Toronto Sun, June 16, 1999

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Costello aims anew

Ex-punk icon finds home in Hollywood movies

Jane Stevenson

For the last 22 years, British singer-songwriter Elvis Costello has consistently delivered some of the best music out there.

This despite veering far away, at times, from his fierce punk-new wave roots, most notably heard on his classic 1977 debut, My Aim Is True.

There have been forays into country and classical, but most recently it was Costello's collaboration with noted composer Burt Bacharach that got the music industry's attention. Their work garnered the duo a Grammy — Costello's first ever win after four nominations — for "I Still Have That Other Girl" from their 1998 album Painted From Memory.

"When they read our name out — I'd just flown from Australia directly to Los Angeles and I'd had about four hours sleep — I thought I was hallucinating 'cause I really didn't think we'd win," says Costello, who pulls into Toronto's Massey Hall tonight with original Attractions keyboardist Steve Nieve.

"I had to be dug in the ribs to get up there and get it."

Maybe the Oscars will be next. Costello's on the soundtracks for two summer blockbusters. Mike Myers' Austin Powers: The Spy Who Shagged Me features Costello and Bacharach reuniting for a straight-ahead remake of Bacharach's "I'll Never Fall In Love Again."

"Mike's my guy at the moment 'cause we're in his movie," says Costello, who appears as a busker alongside Bacharach in a Carnaby Street scene. "He was delightful. He came to the session when we were recording. And Mike was in there giving the 'We're not worthy' bow as I'm doing the vocals, so that was pretty encouraging."

Costello has also rerecorded, with the 96-piece London Symphony Orchestra, Charles Aznavour's 1974 hit "She" for the Notting Hill soundtrack, which also features Shania Twain. Costello's song plays over the opening and closing sequences in the Julia Roberts-Hugh Grant movie.

"She was really charming," says Costello of meeting Roberts at the British premiere of Notting Hill. "I'd never been to anything like that before. It was just like you see it in the news reels in the movies — it's a million flashbulbs and you're inside and the photographers are saying, 'Put your arm around Shania!' And I'm saying, 'Well, do you think she'll mind? We've only just met.'"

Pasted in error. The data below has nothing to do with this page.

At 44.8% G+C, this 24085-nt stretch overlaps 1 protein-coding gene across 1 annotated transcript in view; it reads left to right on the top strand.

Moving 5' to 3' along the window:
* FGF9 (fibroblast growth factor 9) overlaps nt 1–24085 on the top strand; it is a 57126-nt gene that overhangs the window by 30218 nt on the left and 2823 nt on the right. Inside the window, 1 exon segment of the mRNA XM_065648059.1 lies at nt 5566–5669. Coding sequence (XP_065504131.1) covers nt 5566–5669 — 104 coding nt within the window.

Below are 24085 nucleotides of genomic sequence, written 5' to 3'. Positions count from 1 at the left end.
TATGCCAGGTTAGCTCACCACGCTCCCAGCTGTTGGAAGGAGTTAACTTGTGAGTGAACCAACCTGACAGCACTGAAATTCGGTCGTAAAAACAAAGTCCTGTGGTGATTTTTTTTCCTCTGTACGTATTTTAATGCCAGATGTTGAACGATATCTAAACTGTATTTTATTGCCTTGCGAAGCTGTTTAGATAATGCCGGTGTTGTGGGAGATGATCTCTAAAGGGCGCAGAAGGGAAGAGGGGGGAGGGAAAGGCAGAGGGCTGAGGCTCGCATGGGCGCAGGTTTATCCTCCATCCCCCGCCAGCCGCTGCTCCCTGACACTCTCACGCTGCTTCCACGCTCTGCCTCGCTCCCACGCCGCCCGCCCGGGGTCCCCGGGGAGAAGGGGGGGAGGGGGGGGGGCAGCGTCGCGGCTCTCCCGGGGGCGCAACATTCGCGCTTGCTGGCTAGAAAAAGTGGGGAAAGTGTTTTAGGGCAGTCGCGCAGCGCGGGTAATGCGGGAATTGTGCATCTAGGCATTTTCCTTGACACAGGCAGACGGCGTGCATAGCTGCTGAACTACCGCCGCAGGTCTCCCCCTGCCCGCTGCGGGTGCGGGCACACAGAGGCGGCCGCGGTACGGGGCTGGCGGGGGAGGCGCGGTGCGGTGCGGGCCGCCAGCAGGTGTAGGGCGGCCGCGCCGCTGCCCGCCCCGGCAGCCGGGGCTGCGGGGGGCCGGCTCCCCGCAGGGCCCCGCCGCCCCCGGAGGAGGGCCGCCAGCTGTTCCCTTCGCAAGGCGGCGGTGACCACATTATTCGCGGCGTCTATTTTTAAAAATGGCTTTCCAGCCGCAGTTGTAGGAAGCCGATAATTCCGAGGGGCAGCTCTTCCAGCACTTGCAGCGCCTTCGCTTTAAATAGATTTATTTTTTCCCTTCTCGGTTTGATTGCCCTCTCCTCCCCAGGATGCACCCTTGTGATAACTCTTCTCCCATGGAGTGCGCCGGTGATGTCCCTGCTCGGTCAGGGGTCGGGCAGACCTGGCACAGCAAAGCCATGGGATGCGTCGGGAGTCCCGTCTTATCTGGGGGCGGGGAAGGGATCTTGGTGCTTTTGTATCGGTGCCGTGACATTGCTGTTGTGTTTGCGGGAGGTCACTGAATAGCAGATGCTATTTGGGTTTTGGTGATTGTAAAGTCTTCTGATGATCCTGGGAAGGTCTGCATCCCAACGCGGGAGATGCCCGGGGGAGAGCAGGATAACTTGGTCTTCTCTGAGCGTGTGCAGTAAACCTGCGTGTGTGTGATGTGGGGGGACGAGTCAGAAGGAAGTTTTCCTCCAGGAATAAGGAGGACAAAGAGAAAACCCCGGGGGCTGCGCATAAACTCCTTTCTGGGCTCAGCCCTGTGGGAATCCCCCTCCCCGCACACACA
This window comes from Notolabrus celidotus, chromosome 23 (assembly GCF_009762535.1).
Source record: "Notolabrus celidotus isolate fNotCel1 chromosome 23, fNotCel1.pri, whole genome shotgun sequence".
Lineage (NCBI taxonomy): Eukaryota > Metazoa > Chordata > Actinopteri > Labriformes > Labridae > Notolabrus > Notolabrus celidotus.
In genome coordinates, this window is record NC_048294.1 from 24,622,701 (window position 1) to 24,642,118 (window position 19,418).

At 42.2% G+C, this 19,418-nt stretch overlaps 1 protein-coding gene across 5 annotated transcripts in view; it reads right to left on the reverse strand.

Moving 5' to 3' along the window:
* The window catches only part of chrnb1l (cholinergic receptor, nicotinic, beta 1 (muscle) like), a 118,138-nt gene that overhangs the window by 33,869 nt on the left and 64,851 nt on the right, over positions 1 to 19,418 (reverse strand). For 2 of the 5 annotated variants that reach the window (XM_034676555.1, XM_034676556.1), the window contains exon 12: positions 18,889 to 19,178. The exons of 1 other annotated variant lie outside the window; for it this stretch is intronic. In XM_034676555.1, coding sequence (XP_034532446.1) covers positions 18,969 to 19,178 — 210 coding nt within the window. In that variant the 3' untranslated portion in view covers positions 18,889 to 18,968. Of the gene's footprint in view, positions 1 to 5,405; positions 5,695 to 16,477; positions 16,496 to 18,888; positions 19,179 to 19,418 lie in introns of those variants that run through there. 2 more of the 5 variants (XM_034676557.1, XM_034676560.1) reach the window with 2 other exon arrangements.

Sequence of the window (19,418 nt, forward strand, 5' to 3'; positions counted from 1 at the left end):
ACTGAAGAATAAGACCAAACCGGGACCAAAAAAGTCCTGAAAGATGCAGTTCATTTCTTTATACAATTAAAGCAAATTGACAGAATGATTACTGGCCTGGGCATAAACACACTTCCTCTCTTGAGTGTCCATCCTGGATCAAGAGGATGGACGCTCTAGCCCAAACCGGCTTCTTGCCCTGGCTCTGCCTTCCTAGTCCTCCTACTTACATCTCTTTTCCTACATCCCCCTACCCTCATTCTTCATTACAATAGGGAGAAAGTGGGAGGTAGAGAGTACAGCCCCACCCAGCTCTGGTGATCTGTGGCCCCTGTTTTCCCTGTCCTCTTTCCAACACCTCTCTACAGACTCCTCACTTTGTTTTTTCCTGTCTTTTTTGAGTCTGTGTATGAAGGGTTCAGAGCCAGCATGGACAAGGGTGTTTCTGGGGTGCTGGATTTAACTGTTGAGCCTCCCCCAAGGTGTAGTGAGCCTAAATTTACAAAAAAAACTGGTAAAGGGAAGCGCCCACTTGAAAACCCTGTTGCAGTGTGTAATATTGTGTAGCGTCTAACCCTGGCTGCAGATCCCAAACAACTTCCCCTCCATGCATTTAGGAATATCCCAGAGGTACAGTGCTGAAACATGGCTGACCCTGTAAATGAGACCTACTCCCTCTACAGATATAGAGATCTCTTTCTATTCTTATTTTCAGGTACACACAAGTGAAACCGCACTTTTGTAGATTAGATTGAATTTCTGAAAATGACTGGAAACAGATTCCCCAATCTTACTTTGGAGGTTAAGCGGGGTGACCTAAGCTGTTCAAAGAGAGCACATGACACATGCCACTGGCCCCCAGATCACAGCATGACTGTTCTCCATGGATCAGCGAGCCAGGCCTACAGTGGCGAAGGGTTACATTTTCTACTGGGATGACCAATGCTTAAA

These two high-profile projects follow two years of wide-ranging movie work for Costello, including appearing in the Spice Girls' 1998 movie Spice World and playing himself "in slightly surrealistic circumstances" in a French film, Sans Plomb (Unleaded).

"I'm doing this bizarro world version of my life where I get to go to movie premieres and be in Hollywood films," he says down the line from London.

And while he's concentrating on touring now, Costello says he wants to get back to writing another album soon. His last release, before Painted From Memory, was 1996's excellent All This Useless Beauty.

"Ideas are bubbling up in my head," says Costello, who says he may end up with Nieve in the studio. "I haven't written any big body of songs, purely for myself, in a number of years now. So I'm really kind of itching to get back to writing."

First, however, is another musical detour. Costello is going to write and arrange an album of non-classical material for mezzo soprano Anne Sofie Von Otter.

"I just love all types of music," he explains. "And I don't feel that you should necessarily be confined by just 'cause you started out somewhere that you should stay there.

"So I just follow my curiosity, and curiosity often turns into something a bit more passionate and then it becomes necessary to do something."

Copyright 1999, Canoe Limited Partnership. All rights reserved.


Toronto Sun, June 16, 1999

Jane Stevenson interviews Elvis Costello ahead of his concert with Steve Nieve, Wednesday, June 16, 1999, Massey Hall, Toronto.


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